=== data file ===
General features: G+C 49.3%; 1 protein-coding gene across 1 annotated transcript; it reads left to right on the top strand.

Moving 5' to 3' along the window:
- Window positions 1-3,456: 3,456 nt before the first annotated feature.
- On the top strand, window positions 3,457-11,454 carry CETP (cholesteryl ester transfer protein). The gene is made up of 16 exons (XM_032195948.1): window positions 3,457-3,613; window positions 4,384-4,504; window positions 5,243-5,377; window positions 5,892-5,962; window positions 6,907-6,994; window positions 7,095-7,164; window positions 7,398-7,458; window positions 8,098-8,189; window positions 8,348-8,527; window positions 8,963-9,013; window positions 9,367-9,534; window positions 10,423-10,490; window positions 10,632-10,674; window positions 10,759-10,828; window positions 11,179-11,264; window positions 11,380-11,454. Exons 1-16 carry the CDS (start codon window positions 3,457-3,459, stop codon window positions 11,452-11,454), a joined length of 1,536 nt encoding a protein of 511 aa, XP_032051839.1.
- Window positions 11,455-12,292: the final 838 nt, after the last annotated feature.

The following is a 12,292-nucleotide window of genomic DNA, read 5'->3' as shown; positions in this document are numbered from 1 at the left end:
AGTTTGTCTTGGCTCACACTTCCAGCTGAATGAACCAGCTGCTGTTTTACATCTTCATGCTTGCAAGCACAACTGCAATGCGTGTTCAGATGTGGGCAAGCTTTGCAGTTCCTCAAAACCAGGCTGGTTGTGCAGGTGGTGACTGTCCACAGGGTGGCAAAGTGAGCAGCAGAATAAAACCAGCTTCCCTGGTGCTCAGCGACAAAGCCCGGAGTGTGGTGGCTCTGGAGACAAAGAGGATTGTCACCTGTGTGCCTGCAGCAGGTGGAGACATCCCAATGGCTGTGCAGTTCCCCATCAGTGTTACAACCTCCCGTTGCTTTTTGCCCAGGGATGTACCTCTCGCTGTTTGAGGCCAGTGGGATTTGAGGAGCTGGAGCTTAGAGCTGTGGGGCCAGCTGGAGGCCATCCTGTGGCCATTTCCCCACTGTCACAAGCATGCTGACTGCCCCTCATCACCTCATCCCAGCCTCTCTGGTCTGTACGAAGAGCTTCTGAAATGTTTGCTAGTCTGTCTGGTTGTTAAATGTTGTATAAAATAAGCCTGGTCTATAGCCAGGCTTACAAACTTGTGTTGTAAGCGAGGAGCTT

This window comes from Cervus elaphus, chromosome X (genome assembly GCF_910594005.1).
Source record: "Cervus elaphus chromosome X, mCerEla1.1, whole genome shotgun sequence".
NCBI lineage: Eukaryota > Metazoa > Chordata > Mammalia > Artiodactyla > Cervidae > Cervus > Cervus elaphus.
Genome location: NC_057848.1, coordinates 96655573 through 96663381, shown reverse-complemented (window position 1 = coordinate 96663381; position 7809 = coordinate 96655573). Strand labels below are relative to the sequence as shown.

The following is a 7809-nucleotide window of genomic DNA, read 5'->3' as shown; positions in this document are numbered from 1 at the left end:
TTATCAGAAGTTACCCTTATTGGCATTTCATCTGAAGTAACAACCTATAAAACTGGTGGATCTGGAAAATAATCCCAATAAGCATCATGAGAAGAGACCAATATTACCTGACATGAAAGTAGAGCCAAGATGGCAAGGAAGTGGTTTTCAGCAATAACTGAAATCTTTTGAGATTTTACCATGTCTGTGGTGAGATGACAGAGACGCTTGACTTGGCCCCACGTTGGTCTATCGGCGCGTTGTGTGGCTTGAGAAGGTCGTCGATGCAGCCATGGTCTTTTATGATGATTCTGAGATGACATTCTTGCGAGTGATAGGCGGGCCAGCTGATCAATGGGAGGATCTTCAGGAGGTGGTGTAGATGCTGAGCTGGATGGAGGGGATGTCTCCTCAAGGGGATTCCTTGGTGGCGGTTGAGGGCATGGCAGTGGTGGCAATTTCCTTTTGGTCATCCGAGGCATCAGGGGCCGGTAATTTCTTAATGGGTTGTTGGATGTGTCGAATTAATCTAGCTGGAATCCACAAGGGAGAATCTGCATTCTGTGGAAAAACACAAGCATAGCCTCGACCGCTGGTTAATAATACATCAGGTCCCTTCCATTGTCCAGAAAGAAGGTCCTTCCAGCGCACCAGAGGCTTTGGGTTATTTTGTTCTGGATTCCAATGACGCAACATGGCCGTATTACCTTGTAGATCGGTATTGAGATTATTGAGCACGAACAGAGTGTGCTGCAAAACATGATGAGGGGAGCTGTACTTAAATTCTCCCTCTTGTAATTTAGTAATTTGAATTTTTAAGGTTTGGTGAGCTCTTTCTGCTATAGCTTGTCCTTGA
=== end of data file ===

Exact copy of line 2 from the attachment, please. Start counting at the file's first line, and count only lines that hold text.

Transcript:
Moving 5' to 3' along the window: